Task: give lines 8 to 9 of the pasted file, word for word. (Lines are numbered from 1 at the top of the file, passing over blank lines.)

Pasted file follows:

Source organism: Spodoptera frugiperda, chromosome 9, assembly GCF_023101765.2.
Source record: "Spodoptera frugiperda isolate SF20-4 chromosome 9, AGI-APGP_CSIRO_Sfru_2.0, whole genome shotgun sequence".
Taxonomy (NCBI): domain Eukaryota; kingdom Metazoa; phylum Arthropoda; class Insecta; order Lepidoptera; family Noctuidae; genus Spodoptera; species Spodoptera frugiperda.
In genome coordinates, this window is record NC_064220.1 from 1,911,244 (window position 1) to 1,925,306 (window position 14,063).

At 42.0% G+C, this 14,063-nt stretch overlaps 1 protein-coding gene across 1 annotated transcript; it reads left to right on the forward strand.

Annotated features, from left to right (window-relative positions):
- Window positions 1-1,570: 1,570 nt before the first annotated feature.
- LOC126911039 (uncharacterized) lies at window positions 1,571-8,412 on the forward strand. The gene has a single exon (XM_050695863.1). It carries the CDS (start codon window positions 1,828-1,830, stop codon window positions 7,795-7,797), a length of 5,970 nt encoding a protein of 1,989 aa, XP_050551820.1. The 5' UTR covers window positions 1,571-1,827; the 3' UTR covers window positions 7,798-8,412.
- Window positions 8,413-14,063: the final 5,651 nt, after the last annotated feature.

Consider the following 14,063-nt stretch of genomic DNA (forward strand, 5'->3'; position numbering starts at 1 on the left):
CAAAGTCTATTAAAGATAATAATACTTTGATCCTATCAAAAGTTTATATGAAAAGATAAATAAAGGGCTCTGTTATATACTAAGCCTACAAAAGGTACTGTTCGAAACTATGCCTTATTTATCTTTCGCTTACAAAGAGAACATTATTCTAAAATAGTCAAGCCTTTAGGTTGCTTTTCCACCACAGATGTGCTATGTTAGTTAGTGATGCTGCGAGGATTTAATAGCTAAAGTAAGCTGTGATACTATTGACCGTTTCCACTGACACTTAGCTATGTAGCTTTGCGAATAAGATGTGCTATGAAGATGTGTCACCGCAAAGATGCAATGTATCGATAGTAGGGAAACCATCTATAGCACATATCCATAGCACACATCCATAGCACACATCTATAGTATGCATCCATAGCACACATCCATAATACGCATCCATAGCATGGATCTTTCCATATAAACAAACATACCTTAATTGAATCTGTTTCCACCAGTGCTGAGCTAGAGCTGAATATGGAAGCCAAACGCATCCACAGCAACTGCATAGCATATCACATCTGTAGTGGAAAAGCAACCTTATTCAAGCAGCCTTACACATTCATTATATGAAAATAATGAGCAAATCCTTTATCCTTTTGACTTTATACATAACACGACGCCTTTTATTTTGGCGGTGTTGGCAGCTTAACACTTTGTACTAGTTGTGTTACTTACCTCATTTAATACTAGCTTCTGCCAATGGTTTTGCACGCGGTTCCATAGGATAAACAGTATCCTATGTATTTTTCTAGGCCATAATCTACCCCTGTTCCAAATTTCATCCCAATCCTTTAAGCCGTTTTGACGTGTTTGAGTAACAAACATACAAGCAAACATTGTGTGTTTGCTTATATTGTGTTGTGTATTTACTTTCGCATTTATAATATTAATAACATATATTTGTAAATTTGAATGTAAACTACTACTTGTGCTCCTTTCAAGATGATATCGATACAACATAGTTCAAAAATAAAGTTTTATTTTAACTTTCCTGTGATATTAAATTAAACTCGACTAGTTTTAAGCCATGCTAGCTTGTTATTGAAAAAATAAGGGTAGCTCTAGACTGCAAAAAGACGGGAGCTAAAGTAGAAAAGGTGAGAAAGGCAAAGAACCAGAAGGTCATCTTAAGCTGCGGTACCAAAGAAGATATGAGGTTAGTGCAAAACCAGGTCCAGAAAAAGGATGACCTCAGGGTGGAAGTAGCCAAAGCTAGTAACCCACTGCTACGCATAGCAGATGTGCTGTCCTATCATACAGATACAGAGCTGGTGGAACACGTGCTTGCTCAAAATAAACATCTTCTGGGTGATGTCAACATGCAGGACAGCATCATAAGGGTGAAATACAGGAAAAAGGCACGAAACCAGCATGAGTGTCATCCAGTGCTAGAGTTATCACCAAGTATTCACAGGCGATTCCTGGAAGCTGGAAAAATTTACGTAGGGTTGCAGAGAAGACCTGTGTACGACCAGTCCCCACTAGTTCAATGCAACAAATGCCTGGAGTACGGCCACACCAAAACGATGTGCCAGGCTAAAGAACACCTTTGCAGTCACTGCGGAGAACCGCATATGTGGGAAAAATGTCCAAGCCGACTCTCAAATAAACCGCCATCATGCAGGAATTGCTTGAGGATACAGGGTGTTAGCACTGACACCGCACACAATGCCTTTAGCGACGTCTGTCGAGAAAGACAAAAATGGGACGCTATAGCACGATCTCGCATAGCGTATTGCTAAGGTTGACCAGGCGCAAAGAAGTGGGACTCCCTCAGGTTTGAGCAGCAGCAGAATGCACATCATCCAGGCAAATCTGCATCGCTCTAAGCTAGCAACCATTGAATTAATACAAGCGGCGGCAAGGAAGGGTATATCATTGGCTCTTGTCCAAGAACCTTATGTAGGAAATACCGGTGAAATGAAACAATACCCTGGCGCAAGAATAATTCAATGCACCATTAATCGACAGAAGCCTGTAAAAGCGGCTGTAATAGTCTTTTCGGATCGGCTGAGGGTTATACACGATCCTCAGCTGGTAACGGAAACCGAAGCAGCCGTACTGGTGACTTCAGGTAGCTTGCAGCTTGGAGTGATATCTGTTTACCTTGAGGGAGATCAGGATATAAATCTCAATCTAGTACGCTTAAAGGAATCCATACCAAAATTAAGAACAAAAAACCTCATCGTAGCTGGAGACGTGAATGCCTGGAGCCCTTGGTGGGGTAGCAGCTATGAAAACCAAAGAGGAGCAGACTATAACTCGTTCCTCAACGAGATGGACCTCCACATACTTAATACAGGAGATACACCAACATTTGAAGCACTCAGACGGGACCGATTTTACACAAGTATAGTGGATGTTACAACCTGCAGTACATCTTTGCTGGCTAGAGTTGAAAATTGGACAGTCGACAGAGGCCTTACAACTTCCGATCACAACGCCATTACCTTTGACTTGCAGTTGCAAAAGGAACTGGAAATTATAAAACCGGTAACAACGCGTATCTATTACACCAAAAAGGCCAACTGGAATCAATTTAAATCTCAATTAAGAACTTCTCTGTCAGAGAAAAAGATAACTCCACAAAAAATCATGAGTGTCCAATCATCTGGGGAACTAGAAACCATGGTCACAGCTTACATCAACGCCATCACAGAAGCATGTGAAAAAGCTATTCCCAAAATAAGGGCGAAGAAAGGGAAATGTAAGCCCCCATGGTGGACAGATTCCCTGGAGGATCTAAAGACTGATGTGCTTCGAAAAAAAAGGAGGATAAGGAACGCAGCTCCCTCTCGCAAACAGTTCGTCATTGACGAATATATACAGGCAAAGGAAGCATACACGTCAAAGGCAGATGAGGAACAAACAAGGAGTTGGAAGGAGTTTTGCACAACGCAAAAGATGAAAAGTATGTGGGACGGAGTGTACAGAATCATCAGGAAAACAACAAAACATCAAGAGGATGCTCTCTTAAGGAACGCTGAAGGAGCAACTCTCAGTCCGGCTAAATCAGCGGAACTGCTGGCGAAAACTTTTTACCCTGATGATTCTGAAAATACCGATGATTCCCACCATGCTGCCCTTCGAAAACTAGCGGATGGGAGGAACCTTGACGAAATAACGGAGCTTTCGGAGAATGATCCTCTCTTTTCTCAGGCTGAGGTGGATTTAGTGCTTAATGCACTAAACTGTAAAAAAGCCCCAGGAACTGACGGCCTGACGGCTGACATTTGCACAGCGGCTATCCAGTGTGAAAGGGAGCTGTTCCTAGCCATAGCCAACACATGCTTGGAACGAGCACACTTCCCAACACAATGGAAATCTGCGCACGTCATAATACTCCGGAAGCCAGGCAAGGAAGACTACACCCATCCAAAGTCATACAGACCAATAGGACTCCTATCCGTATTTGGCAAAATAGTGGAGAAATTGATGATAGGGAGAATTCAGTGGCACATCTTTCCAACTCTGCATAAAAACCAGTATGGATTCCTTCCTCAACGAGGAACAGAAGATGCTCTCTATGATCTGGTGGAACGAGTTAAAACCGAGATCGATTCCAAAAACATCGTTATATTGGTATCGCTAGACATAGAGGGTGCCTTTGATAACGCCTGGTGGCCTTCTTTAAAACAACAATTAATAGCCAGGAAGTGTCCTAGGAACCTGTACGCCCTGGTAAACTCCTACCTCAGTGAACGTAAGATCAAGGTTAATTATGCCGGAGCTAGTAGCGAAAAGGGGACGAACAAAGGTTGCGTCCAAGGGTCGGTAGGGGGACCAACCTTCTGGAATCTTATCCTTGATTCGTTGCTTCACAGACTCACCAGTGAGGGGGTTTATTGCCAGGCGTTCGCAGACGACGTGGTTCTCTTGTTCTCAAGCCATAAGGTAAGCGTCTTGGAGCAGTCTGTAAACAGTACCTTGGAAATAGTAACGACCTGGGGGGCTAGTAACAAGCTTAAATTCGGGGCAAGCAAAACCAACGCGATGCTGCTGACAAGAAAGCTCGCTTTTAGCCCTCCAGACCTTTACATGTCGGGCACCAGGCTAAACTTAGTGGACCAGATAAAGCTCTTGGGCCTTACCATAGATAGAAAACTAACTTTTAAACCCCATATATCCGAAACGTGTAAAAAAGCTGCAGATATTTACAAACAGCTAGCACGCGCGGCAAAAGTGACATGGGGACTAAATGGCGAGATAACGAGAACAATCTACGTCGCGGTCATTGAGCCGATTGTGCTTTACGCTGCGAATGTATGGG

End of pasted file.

- LOC126911039 (uncharacterized) lies at window positions 1,571-8,412 on the forward strand. The gene has a single exon (XM_050695863.1). It carries the CDS (start codon window positions 1,828-1,830, stop codon window positions 7,795-7,797), a length of 5,970 nt encoding a protein of 1,989 aa, XP_050551820.1. The 5' UTR covers window positions 1,571-1,827; the 3' UTR covers window positions 7,798-8,412.
- Window positions 8,413-14,063: the final 5,651 nt, after the last annotated feature.